This satellite allows for you to see what cloud cover is in your location and, when you loop it, you can see where and how the clouds are moving. This helps plan for any subtle adjustments you may have to do for your location. Now the key word here is “visible”.
This satellite can only see clouds during daylight hours, so if you’re headed out for sunrise or a night sky shoot, it’s just going to show black and give you no data. There is a bit of a saving grace though, and that is the water vapour satellite imagery.
Clouds are made of water molecules, so you can use this satellite to see what kind of moisture is in the air at your location. The more moisture, the higher probabilities that there may be some cloud cover.
Fine-tuning your shoot on-location
Okay, here we are! You’ve done your research and found a beautiful location to shoot. The weather is cooperating, and it looks like you’re going to have some fantastic light! Now it’s time to condense down that incredible scene to a perfect frame.
You didn’t put in all that work to just get to your location and immediately set up your tripod and start clicking away, so spend some time scouting the area and looking for key ingredients to your frame.
Personally, I feel that one of the most important elements of a landscape image is the foreground. Foreground can be utilised in many different ways. From creating flow in the manner of leading lines or repeating patterns, to adding a mood to a scene, creating color contrast, scale, energy and more.
But, foreground is not just anything. It needs to serve a purpose and have intent. So make sure you scout your area looking for foreground that is going to benefit your frame, not take away from it. One negative element in your frame can really hurt your entire composition.
2. Small details
As I just mentioned, one negative element can do quite a bit of damage to the best of scenes, so it is key to pay attention to the small details. These are things that may protrude in or out of your frame, bright or dark objects that feel out of place, other photographers (unless used for scale or a human element), and more.
If you feel you have a great composition, check again. Sometimes moving just six inches one direction or another can completely change your frame and help strengthen it.
3. Backup plan
The light, colour, and foreground may not always be in the spot that you want it to be when it’s time to shoot your location. Therefore, I recommend having a Plan A and B.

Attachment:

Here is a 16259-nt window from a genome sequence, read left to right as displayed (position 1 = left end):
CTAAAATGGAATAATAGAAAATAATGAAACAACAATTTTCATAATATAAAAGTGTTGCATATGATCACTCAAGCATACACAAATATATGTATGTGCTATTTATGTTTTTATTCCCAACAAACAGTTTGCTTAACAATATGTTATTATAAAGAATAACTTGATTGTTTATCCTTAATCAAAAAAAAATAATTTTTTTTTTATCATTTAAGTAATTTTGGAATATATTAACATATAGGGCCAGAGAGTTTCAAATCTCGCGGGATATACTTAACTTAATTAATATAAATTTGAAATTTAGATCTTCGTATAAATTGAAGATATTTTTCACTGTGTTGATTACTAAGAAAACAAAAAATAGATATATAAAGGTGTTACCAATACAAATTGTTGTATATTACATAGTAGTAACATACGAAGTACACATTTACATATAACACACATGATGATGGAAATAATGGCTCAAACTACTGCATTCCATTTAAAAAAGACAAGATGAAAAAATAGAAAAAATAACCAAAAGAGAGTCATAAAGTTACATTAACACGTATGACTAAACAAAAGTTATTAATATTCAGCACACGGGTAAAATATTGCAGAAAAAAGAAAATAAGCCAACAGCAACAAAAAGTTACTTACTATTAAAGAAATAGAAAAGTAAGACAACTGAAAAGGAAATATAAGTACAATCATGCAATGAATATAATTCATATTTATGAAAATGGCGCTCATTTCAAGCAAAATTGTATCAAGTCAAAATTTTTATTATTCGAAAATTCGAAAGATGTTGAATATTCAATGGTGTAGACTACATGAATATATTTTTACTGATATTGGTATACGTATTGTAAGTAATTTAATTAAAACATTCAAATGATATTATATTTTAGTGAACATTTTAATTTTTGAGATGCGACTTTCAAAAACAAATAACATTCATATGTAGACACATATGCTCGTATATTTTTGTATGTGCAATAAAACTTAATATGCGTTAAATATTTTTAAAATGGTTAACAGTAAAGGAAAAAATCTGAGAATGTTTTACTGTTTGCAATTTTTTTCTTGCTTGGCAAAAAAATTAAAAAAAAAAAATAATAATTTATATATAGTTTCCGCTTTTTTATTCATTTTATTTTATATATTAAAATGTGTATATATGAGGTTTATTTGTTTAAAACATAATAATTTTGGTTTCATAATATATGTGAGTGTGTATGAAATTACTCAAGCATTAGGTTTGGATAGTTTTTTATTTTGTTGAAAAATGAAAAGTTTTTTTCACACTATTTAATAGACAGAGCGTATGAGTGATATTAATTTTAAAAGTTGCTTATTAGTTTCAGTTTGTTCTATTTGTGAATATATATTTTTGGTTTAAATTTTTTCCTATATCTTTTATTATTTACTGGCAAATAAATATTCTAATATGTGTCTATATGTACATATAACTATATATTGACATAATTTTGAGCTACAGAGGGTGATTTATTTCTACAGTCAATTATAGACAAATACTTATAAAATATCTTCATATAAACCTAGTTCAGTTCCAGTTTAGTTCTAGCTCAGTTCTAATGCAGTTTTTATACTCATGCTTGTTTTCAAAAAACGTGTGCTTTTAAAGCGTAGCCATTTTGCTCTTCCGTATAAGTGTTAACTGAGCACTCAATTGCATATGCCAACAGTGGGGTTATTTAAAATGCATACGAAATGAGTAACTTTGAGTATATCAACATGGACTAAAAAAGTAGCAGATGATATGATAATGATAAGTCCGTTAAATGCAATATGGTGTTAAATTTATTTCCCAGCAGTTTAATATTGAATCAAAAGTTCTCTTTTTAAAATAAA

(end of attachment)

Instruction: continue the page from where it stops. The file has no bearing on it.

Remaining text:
What I mean by that is to have your Plan A be your “money shot.” This is the composition and location that if all the conditions come together perfectly – that’s the frame you want to walk away with. But what happens if those beautifully sunset lit clouds hang out in a different direction? Well, that’s when Plan B comes into play.
This is your shot that if the colour and/or texture is in an unworkable direction from Plan A, you have this shot to fall back on. Now this involves getting to your location early, scouting around, and using the planning tools we discussed in this article. It takes some work, but has saved my skin more times than I can count when conditions rapidly change.
Finding a great location for landscape photography can be quite the fun puzzle, and also quite frustrating at times. It’s imperative to be patient and to remember that, no matter what, you are getting to explore this awesome world we live in.
Sometimes you may come across an incredible landscape and the conditions don’t work out, but don’t let that deter you. Come back and try again when you can. Sometimes the work you put in, including the failures, makes that beautiful gallery worthy shot even more rewarding when you do capture it!
Take a look at some of our location guides for inspiration, and expand further afield with the methods we’ve discussed.
Canada location guides:
- 10 Best Landscape Photography Locations in the Canadian Rockies
- Where to Photograph Landscapes in Banff National Park, Canada
USA location guides:
- Where to Photograph Landscapes in the USA
- Top 5 Locations for Nature Photography in Alaska
- Where to Photograph Landscapes in Acadia National Park, USA
- Top 10 Landscape Photography Locations in California
UK location guides: